Review of mercy in the fourth quarter

“We each need forgiveness because we each make mistakes. For the majority of us, when we make mistakes or act selfishly, we become ashamed: ashamed by our flaws, our moments of weakness, our anger or our fears. We can get lost in our shame and we can hide behind our pride. It is natural that we avoid addressing the issues that cause us suffering, but by hiding these issues, it keeps us from finding the healing that comes with being forgiven, with laying our burdens at the feet of Jesus. Jesus enters our nature to help us become better. He sees our suffering, He knows our weakness, He knows our fears and He wants desperately to forgive us because He loves us completely. If you are seeking forgiveness or if you need help in overcoming your shortcomings, your addictions, or your obstacles, find out how to can seek God’s mercy.”

Thus the Archdiocese of Los Angeles invites people to encounter Divine Mercy through its special website, SeekMercy.org. It is a good resource to help us to grow in the riches of God’s mercy that He wants to share with us during this special jubilee year (and every year). Below the section on seeking God’s mercy (some of which was quoted in our first paragraph today), the website has an area about how to “give mercy,” where it describes the Corporal and Spiritual Works of Mercy, which we have reviewed here in the editorial column here this year.

“For us to give mercy,” the website notes, “we must first turn our hearts towards the other, we must then join them in their suffering and ultimately pour out the soothing oil of God’s love to heal them. Most importantly, to give mercy we must join in God’s sacrifice — sacrificing our time, our desires and our wants out of love for the other. If you would like to grow in your ability to give mercy in the coming year, commit yourself to doing the Works of Mercy starting with praying about the people in your life who need to receive your forgiveness.” 

The website then has a special section on forgiving other people. It quotes Sister Laura Gormley, S.S.L., who wrote, “Forgiveness is not only a simple act of will, but a process that takes time involving our memories and also our feelings. In response to Jesus’ command regarding offering our gift [at the altar and reconciling with our neighbor before doing so], perhaps the best we can do is to take the first step in making peace and then offer our gift.”

The Sister gives us hope, since forgiveness often seems so hard: “One of the factors that can make forgiveness so difficult is our misunderstandings regarding the nature of forgiveness. A common example of such confusion is the frequently repeated maxim, ‘forgive and forget.’ This is often taken as a Biblical teaching, whereas it is actually a line from Shakespeare’s play, King Lear. To forget a serious hurt is not possible.”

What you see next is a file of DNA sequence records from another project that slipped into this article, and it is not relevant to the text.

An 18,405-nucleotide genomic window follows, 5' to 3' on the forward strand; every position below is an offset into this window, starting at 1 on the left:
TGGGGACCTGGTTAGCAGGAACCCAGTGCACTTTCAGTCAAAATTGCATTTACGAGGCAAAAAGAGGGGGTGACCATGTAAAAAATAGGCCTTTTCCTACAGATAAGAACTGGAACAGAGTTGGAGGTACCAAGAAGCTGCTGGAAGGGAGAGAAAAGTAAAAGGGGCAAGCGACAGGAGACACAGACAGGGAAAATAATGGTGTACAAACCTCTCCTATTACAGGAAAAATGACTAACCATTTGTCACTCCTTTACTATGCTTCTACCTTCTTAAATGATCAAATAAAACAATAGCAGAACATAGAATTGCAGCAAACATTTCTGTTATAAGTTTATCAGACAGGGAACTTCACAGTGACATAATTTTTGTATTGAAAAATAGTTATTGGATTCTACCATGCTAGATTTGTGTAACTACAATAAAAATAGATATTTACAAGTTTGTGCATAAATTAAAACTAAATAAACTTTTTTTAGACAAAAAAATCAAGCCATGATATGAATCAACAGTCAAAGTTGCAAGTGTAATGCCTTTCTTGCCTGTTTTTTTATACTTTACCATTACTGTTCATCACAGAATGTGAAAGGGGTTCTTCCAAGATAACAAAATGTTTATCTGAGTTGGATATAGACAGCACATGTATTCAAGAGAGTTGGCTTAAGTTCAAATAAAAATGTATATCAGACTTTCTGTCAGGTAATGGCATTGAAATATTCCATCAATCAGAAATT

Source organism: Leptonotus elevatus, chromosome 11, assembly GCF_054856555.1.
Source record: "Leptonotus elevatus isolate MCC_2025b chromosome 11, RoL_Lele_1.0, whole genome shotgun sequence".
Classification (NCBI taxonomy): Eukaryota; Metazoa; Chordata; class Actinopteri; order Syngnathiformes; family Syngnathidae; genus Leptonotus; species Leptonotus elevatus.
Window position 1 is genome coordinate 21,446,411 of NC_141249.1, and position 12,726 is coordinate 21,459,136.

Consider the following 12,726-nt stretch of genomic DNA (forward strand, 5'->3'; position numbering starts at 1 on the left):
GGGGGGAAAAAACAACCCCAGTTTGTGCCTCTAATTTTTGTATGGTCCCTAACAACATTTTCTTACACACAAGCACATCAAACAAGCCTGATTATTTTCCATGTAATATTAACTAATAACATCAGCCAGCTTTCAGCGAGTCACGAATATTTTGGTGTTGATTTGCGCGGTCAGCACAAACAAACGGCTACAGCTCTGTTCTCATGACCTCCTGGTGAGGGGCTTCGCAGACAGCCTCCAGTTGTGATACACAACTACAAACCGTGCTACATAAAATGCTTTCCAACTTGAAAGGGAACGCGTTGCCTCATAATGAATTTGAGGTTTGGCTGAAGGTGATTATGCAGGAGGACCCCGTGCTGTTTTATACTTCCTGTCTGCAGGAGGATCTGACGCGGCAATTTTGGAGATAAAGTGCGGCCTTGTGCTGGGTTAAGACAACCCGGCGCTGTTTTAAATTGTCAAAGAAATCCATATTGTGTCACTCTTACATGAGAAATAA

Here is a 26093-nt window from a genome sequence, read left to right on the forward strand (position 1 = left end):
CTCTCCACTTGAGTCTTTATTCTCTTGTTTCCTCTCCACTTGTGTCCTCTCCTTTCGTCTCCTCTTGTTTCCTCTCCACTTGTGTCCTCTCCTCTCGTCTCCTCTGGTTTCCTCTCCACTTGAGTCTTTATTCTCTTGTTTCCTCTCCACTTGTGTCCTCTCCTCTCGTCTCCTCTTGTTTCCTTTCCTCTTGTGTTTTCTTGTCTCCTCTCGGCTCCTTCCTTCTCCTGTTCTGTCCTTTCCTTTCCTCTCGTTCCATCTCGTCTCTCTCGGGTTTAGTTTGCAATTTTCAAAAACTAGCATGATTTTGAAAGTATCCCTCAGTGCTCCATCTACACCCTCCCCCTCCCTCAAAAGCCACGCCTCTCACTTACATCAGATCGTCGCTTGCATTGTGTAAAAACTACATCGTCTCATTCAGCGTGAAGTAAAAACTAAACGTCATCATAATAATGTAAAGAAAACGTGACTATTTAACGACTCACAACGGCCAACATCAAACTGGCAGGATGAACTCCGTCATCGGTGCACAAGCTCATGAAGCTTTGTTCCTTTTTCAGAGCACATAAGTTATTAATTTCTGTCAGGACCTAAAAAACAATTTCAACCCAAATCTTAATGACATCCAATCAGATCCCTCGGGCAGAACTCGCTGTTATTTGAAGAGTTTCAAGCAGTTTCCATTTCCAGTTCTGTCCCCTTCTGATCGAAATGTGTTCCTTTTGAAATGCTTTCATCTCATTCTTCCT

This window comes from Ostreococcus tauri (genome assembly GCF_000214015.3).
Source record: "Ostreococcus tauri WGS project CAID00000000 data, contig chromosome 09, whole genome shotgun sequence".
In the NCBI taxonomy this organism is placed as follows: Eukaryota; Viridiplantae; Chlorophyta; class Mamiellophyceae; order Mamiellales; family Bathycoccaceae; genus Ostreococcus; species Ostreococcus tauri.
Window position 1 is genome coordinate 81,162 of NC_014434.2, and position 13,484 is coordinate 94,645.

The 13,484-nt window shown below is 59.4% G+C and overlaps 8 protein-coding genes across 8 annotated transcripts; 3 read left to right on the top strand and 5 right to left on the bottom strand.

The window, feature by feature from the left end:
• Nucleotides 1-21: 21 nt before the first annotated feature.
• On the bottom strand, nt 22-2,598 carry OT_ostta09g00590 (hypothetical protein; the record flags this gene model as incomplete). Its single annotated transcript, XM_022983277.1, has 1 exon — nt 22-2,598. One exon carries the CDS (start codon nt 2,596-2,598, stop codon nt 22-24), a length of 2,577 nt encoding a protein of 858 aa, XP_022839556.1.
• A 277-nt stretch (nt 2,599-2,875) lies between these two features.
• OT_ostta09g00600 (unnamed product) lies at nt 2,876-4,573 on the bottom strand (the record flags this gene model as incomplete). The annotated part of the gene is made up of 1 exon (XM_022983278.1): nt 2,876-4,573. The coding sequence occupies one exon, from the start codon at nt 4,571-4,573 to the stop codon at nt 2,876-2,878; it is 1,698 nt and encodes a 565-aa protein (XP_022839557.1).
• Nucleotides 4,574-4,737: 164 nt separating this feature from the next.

Another thing which makes our living out of what we say in the “Our Father” — “forgive us our trespasses, as we forgive those who trespass against us” — is that sometimes the person we need to forgive hasn’t repented or asked forgiveness of us. Sister Gormley explains, “A further obstacle to forgiveness is in thinking that to forgive one must be automatically reconciled with the offender. The ideal is that forgiveness would lead to Reconciliation, however, that may not always be possible, and in some circumstances, not even desirable. Instead, forgiveness on our part is the work we have to do with and for ourselves to be released from the anguish that binds us to the offender. This inner work does not depend on whether the offender acknowledges the offense, seeks Reconciliation, or is still alive or not. In all this work of forgiveness, we remember that we are unconditionally loved by God, as is the one who has hurt us. Trusting in this love we move forward, step-by-step, held in this merciful love, learning to forgive as we have been forgiven, hoping that, in time, some Reconciliation may be possible.”

In the Church sometimes our lack of mercy towards each other is a scandal, which makes the Gospel hard for non-Catholics or non-Christians to believe, since they see us not living it out. In an article on mercy (austindiocese.org/article/14298/lent-forgiving-others-god-forgives-us) on the Diocese of Austin website, Sister Margie Lavonis, C.S.C., remembered a conflict that she had with another Sister: “Here was a lot of friction and competition in our jobs. When she got a ministry that I felt called to do, it took me years to be able to face her. I would turn the other way when I saw her coming. Then one year during my annual retreat I wrote her a letter asking her to make peace with me and that I was sorry for anything I did to cause the tension. It was not easy, but it was one of the most freeing exercises in my life. Now we are not best friends, but we do talk with each other.”

Unfortunately, many of us (one hopes not most of us) have had similar experiences of conflict in Church situations. We know that we are sinners and are in need of God’s forgiveness, but sometimes it is rather hard to forgive that other person. As noted above, we don’t need to forget what happened or wait for the other person to finally say they’re sorry (sometimes that will never happen). However, for our own Spiritual health and for our own Salvation, we need to forgive. This act of mercy will actually help ourselves, too.

Let us ask God to help us to close out this Year of Mercy according to His plan for our lives, which always involves love and mercy, for ourselves and for others.


© 2018 The Anchor and Anchor Publishing   †   Fall River, Massachusetts